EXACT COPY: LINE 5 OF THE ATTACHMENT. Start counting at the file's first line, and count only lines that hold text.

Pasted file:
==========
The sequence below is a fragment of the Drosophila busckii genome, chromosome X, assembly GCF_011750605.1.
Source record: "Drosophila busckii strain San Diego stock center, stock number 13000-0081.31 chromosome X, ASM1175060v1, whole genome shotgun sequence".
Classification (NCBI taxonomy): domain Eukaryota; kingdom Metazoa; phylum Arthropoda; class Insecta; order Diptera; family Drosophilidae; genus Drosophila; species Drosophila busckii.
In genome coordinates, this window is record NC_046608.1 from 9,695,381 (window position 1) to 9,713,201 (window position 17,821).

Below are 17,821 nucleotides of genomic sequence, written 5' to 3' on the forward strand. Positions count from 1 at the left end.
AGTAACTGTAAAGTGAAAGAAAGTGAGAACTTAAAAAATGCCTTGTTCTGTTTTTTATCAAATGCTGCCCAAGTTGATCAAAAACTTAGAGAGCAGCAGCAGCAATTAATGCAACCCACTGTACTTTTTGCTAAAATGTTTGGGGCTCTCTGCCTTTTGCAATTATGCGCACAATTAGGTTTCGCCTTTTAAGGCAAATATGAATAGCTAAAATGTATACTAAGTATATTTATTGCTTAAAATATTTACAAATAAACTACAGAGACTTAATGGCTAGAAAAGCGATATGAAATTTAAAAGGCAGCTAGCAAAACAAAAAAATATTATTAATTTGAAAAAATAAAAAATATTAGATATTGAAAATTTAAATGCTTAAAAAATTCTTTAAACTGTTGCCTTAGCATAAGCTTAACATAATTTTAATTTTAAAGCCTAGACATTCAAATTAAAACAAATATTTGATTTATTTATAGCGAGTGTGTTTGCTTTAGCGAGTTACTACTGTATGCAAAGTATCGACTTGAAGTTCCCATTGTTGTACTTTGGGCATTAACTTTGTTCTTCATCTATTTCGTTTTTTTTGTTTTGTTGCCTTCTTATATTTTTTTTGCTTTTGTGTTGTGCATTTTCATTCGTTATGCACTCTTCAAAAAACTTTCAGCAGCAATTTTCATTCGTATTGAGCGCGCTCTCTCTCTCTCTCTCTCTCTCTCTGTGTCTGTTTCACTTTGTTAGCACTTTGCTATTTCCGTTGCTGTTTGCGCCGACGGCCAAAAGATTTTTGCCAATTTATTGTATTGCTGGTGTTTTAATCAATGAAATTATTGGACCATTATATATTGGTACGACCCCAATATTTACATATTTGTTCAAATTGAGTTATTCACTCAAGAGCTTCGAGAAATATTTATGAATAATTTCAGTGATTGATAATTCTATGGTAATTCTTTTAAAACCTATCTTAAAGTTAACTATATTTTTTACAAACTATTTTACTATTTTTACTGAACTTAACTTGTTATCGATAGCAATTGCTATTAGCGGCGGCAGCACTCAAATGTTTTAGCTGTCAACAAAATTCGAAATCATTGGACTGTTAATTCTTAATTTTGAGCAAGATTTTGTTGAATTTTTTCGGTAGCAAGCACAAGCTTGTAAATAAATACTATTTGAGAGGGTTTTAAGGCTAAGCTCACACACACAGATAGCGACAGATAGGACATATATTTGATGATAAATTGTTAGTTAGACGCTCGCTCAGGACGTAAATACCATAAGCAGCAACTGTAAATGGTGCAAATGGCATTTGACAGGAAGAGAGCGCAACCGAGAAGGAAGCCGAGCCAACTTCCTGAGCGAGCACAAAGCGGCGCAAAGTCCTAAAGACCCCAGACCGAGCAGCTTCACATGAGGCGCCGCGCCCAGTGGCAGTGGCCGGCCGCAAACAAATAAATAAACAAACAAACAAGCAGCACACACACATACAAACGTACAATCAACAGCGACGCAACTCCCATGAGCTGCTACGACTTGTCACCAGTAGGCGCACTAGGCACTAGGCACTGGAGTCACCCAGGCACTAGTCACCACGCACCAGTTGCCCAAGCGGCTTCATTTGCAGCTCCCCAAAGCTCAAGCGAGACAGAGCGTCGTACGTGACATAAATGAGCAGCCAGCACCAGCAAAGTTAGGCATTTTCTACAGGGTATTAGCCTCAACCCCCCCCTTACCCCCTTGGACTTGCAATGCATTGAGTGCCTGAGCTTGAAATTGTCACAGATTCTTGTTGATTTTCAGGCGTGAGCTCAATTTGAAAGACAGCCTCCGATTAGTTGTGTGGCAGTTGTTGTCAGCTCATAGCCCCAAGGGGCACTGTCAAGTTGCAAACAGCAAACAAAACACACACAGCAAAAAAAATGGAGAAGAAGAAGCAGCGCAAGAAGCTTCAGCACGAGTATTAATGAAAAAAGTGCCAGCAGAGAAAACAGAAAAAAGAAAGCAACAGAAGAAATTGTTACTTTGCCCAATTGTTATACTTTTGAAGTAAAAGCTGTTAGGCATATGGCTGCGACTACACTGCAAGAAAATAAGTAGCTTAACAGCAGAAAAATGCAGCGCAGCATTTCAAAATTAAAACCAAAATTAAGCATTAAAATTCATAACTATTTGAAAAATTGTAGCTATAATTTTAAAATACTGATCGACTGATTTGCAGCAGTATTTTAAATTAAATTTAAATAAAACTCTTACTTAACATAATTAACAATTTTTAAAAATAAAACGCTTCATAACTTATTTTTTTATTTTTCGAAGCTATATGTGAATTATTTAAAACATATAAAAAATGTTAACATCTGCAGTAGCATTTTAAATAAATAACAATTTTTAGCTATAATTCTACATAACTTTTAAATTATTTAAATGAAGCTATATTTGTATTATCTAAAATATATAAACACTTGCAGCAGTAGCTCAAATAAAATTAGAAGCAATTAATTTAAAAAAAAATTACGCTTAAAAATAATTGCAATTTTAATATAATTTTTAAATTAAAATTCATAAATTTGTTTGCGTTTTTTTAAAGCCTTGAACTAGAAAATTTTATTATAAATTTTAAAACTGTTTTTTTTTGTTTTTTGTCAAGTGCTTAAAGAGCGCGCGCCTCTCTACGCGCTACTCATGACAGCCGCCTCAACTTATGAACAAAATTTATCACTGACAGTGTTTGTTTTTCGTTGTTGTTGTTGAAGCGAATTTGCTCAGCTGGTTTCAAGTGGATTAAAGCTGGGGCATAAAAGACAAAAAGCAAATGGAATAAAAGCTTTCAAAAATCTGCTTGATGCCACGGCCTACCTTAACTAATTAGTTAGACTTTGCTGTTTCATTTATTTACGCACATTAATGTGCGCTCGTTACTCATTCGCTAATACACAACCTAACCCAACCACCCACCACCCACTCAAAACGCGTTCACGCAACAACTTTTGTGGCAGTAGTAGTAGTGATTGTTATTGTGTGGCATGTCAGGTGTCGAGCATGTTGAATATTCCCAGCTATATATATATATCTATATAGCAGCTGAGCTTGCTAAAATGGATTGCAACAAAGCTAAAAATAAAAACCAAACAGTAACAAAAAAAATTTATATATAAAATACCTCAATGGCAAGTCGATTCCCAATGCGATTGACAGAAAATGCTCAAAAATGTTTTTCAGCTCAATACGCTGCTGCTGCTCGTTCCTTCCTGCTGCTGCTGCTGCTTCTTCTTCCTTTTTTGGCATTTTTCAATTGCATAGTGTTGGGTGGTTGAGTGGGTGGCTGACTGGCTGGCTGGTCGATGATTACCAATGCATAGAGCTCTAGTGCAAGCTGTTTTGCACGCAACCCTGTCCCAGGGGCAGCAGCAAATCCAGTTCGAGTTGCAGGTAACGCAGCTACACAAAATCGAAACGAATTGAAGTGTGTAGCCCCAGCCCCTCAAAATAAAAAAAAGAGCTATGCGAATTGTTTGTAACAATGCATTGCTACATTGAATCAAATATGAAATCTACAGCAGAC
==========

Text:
Below are 17,821 nucleotides of genomic sequence, written 5' to 3' on the forward strand. Positions count from 1 at the left end.